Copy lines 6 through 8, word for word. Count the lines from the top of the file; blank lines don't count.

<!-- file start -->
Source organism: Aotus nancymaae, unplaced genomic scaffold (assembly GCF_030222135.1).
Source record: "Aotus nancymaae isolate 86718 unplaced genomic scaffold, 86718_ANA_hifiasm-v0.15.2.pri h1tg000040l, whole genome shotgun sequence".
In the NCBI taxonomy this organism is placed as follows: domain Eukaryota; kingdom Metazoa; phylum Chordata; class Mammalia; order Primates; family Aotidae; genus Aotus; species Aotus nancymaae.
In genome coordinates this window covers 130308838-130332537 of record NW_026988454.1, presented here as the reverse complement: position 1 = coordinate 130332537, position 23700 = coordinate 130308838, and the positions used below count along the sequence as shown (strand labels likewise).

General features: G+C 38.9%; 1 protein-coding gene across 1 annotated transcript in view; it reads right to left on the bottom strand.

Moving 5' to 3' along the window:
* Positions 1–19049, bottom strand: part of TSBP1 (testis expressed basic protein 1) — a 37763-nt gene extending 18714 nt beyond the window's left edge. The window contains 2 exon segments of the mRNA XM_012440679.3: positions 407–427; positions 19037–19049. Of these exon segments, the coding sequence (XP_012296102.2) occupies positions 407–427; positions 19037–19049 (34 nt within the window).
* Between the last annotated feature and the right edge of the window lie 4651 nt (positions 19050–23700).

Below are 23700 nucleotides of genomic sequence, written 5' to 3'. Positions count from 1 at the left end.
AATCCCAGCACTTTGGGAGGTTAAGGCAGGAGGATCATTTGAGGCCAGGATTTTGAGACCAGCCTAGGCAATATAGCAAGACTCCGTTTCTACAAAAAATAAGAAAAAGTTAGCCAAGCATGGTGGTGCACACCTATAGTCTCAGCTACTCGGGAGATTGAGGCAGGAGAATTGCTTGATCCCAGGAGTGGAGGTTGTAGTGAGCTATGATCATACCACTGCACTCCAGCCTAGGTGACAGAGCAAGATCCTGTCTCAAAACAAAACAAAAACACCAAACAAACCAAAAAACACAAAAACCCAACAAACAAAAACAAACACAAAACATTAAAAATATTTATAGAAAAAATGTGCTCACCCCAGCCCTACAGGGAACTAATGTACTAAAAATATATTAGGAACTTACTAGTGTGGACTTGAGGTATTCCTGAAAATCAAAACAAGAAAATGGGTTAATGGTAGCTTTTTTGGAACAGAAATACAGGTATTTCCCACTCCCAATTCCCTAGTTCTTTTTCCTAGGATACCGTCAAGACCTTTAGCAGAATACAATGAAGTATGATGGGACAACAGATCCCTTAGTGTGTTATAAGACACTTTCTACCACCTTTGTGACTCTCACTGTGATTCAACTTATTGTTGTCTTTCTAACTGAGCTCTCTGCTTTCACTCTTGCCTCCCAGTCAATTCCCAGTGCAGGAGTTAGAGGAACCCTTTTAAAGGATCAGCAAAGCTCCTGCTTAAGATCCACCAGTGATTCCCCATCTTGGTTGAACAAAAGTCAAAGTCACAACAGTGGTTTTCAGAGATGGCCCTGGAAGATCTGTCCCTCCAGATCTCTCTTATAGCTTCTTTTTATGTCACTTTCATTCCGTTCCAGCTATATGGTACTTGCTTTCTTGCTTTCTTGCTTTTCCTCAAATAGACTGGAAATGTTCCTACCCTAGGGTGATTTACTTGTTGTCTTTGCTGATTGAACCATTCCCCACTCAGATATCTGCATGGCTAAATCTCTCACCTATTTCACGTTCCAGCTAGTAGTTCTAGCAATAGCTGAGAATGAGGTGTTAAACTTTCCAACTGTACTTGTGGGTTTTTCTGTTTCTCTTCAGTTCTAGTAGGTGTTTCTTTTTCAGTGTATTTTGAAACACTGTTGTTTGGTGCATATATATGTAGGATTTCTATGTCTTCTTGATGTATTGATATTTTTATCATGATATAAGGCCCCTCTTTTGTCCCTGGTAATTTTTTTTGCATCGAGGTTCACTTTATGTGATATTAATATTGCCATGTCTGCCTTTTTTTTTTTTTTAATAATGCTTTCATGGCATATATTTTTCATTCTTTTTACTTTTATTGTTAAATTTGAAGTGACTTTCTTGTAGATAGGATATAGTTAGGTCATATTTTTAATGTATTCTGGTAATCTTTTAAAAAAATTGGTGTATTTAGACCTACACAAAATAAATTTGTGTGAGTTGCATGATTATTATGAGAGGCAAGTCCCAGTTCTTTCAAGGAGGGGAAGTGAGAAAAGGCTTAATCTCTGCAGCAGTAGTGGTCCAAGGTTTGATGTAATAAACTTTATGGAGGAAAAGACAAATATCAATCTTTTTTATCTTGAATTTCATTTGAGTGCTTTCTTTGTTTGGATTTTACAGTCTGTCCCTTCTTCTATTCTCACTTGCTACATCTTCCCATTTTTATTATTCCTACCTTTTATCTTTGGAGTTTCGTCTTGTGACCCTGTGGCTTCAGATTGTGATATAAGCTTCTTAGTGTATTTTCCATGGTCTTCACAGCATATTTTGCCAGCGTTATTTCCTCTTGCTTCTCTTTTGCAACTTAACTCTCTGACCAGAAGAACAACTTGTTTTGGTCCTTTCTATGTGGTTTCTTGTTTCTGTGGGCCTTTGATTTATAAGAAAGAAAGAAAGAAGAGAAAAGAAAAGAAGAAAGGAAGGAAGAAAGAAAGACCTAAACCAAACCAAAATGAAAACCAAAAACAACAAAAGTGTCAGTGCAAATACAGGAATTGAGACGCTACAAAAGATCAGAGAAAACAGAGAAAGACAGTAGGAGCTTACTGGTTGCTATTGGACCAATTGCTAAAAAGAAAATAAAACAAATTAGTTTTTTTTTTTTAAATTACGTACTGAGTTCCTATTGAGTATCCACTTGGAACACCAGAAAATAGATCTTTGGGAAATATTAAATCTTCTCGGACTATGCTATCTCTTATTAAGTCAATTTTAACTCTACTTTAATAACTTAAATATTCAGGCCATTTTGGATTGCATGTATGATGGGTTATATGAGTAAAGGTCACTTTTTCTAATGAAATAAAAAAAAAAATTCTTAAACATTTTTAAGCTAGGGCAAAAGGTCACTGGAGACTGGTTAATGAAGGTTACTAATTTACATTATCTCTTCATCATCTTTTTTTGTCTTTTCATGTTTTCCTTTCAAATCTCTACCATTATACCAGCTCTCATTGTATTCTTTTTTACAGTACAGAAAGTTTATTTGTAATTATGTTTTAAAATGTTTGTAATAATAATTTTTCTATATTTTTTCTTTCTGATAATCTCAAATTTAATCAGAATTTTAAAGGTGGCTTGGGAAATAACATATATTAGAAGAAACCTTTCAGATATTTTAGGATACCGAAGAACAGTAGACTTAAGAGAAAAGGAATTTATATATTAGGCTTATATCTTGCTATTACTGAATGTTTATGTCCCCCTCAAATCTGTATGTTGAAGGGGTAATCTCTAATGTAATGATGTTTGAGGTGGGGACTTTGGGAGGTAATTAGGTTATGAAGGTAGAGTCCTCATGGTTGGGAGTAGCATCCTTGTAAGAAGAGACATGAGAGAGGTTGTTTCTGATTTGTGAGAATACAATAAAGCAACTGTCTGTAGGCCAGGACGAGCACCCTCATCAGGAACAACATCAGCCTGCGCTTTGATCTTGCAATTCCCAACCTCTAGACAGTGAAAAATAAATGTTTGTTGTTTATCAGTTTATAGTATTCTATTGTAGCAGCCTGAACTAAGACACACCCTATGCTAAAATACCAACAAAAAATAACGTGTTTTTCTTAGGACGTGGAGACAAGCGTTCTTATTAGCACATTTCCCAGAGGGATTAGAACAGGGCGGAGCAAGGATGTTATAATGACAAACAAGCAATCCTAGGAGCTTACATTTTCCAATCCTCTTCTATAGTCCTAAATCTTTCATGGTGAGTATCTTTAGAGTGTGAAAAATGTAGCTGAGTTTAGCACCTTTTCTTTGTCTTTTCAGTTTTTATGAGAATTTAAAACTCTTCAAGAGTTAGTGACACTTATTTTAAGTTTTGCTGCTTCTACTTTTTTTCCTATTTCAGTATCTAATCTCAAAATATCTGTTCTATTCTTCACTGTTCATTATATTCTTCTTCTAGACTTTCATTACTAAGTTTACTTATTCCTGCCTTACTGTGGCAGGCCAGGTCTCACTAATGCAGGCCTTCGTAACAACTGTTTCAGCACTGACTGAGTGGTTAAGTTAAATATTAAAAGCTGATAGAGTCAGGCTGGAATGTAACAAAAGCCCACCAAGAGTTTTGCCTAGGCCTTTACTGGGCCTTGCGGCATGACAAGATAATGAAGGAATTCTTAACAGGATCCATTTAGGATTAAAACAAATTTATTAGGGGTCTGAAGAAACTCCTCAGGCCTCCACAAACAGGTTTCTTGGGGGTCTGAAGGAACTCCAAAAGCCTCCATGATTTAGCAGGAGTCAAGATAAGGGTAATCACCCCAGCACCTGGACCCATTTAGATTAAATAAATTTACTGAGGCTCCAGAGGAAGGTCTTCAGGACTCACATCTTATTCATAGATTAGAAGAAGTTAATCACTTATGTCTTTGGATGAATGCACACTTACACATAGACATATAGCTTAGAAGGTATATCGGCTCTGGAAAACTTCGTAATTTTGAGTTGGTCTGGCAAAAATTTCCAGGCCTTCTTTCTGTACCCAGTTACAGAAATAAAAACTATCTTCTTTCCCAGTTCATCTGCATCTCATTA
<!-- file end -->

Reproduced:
Moving 5' to 3' along the window:
* Positions 1–19049, bottom strand: part of TSBP1 (testis expressed basic protein 1) — a 37763-nt gene extending 18714 nt beyond the window's left edge. The window contains 2 exon segments of the mRNA XM_012440679.3: positions 407–427; positions 19037–19049. Of these exon segments, the coding sequence (XP_012296102.2) occupies positions 407–427; positions 19037–19049 (34 nt within the window).
* Between the last annotated feature and the right edge of the window lie 4651 nt (positions 19050–23700).